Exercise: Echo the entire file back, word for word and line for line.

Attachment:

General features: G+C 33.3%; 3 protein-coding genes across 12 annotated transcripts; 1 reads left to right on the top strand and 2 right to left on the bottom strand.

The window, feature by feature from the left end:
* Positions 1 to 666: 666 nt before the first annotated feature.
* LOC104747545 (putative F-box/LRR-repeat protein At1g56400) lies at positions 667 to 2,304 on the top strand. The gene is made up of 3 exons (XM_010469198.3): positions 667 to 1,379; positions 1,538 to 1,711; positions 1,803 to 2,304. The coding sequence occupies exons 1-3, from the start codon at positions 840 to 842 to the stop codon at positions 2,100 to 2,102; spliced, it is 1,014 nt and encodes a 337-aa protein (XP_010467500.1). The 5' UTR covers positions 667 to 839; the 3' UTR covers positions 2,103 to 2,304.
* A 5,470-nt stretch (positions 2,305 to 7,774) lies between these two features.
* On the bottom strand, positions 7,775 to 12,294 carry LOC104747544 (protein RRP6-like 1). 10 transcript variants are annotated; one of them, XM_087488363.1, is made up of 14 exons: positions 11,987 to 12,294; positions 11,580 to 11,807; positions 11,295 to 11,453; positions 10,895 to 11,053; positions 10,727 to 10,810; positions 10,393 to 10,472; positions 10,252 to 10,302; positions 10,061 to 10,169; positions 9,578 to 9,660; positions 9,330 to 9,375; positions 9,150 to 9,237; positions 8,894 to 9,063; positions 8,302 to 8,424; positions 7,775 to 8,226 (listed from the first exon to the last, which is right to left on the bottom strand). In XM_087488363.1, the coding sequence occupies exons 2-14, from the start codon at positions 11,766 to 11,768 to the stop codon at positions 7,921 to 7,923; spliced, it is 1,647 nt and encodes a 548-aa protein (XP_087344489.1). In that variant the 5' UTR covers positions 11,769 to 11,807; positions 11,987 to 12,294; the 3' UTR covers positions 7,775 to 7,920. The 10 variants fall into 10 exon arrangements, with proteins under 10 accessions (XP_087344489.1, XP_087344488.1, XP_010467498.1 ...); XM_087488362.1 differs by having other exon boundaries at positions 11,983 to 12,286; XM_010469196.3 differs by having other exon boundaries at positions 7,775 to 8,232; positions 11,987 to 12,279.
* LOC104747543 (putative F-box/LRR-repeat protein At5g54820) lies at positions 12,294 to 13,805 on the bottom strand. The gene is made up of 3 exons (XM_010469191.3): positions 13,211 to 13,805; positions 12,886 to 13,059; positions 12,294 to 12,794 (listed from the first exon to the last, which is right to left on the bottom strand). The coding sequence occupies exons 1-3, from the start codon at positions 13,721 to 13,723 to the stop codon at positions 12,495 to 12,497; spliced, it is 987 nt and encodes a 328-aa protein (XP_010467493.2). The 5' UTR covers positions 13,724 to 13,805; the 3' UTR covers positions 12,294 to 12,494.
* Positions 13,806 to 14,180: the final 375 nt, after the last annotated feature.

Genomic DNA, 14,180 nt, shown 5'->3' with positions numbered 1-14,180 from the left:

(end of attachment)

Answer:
General features: G+C 33.3%; 3 protein-coding genes across 12 annotated transcripts; 1 reads left to right on the top strand and 2 right to left on the bottom strand.

The window, feature by feature from the left end:
* Positions 1 to 666: 666 nt before the first annotated feature.
* LOC104747545 (putative F-box/LRR-repeat protein At1g56400) lies at positions 667 to 2,304 on the top strand. The gene is made up of 3 exons (XM_010469198.3): positions 667 to 1,379; positions 1,538 to 1,711; positions 1,803 to 2,304. The coding sequence occupies exons 1-3, from the start codon at positions 840 to 842 to the stop codon at positions 2,100 to 2,102; spliced, it is 1,014 nt and encodes a 337-aa protein (XP_010467500.1). The 5' UTR covers positions 667 to 839; the 3' UTR covers positions 2,103 to 2,304.
* A 5,470-nt stretch (positions 2,305 to 7,774) lies between these two features.
* On the bottom strand, positions 7,775 to 12,294 carry LOC104747544 (protein RRP6-like 1). 10 transcript variants are annotated; one of them, XM_087488363.1, is made up of 14 exons: positions 11,987 to 12,294; positions 11,580 to 11,807; positions 11,295 to 11,453; positions 10,895 to 11,053; positions 10,727 to 10,810; positions 10,393 to 10,472; positions 10,252 to 10,302; positions 10,061 to 10,169; positions 9,578 to 9,660; positions 9,330 to 9,375; positions 9,150 to 9,237; positions 8,894 to 9,063; positions 8,302 to 8,424; positions 7,775 to 8,226 (listed from the first exon to the last, which is right to left on the bottom strand). In XM_087488363.1, the coding sequence occupies exons 2-14, from the start codon at positions 11,766 to 11,768 to the stop codon at positions 7,921 to 7,923; spliced, it is 1,647 nt and encodes a 548-aa protein (XP_087344489.1). In that variant the 5' UTR covers positions 11,769 to 11,807; positions 11,987 to 12,294; the 3' UTR covers positions 7,775 to 7,920. The 10 variants fall into 10 exon arrangements, with proteins under 10 accessions (XP_087344489.1, XP_087344488.1, XP_010467498.1 ...); XM_087488362.1 differs by having other exon boundaries at positions 11,983 to 12,286; XM_010469196.3 differs by having other exon boundaries at positions 7,775 to 8,232; positions 11,987 to 12,279.
* LOC104747543 (putative F-box/LRR-repeat protein At5g54820) lies at positions 12,294 to 13,805 on the bottom strand. The gene is made up of 3 exons (XM_010469191.3): positions 13,211 to 13,805; positions 12,886 to 13,059; positions 12,294 to 12,794 (listed from the first exon to the last, which is right to left on the bottom strand). The coding sequence occupies exons 1-3, from the start codon at positions 13,721 to 13,723 to the stop codon at positions 12,495 to 12,497; spliced, it is 987 nt and encodes a 328-aa protein (XP_010467493.2). The 5' UTR covers positions 13,724 to 13,805; the 3' UTR covers positions 12,294 to 12,494.
* Positions 13,806 to 14,180: the final 375 nt, after the last annotated feature.

Genomic DNA, 14,180 nt, shown 5'->3' with positions numbered 1-14,180 from the left: